Based on Hervey Allen’s bestselling epic novel of historical romance in the Napoleonic era, ANTHONY ADVERSE emerged as one of the biggest hits of 1936 and was nominated for six Oscars, winning four, including the first-ever Best Supporting Actress (Gale Sondergaard).
Fredric March stars as the title hero, and the film follows his adventures from orphan to adulthood, including his love for the beautiful Angela (Olivia de Havilland). The larger-than-life situations and numerous locales were ripe for the Warner Bros. treatment and its celebrated musical star, Erich Wolfgang Korngold, was the perfect choice to score the film.
Korngold’s approach to film scoring was, in his words, “operatic,” sans the arias. The music would sing for the characters that could not. Korngold used a technique (later copied by many composers) in which the music is pitched just underneath the voices of the actors and surges into the pauses in the dialogue. He also used the Wagnerian leitmotif approach whereby characters and situations were assigned themes (forty-three of them!) that recur throughout the score. ANTHONY ADVERSE was the longest Warner Bros. film to date (2 hours and 21 minutes) and elicited the longest score yet written in films.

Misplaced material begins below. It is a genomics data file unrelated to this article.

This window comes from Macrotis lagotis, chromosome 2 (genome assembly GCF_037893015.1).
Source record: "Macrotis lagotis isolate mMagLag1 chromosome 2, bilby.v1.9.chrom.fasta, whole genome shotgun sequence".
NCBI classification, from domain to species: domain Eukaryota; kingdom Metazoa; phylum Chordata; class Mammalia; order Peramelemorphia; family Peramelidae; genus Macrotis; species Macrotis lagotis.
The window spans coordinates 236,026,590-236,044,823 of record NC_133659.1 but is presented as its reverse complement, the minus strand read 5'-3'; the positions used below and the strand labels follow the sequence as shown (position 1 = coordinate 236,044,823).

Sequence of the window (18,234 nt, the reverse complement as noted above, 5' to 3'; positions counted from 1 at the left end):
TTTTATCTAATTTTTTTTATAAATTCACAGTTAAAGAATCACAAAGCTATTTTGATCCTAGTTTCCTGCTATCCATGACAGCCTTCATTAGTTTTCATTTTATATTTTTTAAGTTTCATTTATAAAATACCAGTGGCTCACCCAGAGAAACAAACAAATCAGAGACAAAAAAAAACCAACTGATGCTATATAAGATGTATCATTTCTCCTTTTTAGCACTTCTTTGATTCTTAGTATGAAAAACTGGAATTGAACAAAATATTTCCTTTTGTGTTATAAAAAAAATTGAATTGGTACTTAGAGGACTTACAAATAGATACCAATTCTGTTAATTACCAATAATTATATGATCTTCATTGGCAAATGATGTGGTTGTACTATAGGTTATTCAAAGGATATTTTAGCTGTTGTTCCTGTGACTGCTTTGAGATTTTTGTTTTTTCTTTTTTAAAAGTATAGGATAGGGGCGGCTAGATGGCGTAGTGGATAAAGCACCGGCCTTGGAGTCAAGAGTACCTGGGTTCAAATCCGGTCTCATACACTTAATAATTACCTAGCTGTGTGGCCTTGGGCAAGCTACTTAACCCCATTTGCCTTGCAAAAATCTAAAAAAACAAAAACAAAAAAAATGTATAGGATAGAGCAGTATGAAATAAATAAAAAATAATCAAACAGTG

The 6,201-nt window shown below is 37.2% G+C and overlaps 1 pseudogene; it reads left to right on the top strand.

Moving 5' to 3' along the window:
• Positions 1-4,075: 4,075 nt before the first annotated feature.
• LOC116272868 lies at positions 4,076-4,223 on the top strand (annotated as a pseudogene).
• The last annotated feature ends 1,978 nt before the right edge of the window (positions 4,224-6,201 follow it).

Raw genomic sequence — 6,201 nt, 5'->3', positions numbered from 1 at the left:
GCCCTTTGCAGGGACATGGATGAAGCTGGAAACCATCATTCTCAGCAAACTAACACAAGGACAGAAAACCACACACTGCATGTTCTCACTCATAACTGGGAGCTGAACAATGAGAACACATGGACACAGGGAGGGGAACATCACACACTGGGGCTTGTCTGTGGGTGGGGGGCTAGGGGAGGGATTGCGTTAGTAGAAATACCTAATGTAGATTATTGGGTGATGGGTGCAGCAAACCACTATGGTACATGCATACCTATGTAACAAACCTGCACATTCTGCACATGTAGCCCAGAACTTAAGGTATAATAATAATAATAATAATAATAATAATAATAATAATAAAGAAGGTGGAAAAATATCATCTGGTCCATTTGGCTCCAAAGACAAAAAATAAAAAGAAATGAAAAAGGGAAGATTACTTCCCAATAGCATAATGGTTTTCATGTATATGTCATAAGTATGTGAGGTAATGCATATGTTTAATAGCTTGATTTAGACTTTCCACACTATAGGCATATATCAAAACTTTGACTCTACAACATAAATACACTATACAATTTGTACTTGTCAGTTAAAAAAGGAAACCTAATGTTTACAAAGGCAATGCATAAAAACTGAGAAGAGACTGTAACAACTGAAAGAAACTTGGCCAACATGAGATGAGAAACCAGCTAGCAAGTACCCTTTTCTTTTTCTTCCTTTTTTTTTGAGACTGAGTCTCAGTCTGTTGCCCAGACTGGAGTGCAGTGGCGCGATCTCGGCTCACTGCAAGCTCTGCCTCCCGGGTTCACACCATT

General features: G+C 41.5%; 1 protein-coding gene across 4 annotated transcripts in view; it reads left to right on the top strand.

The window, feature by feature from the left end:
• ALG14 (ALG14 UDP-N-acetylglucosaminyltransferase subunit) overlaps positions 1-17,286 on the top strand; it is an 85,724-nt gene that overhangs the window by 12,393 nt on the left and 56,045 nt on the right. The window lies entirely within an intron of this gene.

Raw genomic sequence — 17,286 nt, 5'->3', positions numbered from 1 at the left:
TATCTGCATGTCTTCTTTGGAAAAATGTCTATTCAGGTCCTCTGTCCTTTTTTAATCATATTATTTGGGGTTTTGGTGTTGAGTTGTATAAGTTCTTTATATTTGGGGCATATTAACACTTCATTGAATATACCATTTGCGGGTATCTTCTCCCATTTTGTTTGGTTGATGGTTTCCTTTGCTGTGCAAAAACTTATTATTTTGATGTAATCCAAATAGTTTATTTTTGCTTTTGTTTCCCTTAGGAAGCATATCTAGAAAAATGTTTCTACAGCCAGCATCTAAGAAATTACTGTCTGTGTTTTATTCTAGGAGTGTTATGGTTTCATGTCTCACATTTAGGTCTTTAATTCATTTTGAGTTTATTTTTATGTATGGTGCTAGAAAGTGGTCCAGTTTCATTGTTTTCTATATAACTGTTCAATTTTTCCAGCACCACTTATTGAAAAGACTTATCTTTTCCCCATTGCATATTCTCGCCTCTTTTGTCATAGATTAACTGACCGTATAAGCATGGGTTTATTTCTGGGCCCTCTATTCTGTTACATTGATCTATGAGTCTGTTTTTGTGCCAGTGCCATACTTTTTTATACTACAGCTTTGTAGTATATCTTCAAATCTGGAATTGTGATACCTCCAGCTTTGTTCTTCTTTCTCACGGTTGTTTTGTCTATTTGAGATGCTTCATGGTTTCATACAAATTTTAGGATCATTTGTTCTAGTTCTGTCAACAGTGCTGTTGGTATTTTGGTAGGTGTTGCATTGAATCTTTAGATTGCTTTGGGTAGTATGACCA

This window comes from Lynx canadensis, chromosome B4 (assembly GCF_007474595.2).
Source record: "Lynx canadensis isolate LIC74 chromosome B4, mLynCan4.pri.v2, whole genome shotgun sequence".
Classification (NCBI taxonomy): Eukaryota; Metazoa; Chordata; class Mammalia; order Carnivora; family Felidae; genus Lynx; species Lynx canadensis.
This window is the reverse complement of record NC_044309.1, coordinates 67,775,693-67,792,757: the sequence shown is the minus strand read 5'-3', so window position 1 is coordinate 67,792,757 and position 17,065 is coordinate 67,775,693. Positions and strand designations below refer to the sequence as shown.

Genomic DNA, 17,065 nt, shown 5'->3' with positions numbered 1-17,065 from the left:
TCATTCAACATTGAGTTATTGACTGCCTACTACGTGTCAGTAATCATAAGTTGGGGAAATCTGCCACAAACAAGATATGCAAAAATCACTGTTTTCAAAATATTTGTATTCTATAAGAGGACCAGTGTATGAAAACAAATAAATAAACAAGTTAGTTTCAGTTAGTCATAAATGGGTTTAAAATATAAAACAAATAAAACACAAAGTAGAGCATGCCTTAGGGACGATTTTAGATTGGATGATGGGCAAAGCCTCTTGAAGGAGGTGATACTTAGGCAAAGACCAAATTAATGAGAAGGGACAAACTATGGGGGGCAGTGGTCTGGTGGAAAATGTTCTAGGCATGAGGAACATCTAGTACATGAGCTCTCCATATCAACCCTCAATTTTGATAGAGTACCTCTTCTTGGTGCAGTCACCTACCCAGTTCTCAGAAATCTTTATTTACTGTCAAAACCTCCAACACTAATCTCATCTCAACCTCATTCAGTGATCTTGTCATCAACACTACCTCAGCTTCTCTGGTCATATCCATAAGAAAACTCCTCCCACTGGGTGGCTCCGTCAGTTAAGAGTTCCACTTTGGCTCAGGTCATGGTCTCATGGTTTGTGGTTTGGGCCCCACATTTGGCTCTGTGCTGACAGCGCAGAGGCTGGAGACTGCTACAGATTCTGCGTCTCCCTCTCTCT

From the opening bars, the music is, like our hero, brash and bold. Then we ‘re off and running as the orchestra furiously gallops along with the out-of-control horses and carriage in the opening scene. The first thirty minutes of the film, which are continuously scored, are about as close to a symphonic tone poem as you will find in film music. Like it or not (and there are some who don’t), Korngold was one of a handful of composers whose grandiose music set the stage for the next decade in film music. And, as was stipulated in his contract, Korngold was able to recycle themes from the film in his Violin Concerto.
On award night, as was still the practice in 1936, Leo Forbstein, Music Department head of Warner Bros., walked away with the Oscar instead of Korngold. When Forbstein tried to give the statue to the composer, he politely refused it.
The film has never been released on DVD and the only recording of the score, outside of some snippets on compilations, is a now-out-of-print lackluster studio recording on Varèse Sarabande. That recording left a lot to be desired in the performance and doesn’t begin to capture the energy of the music. The score is ripe for a proper re-recording, one that will give full justice to the majesty of Korngold’s music.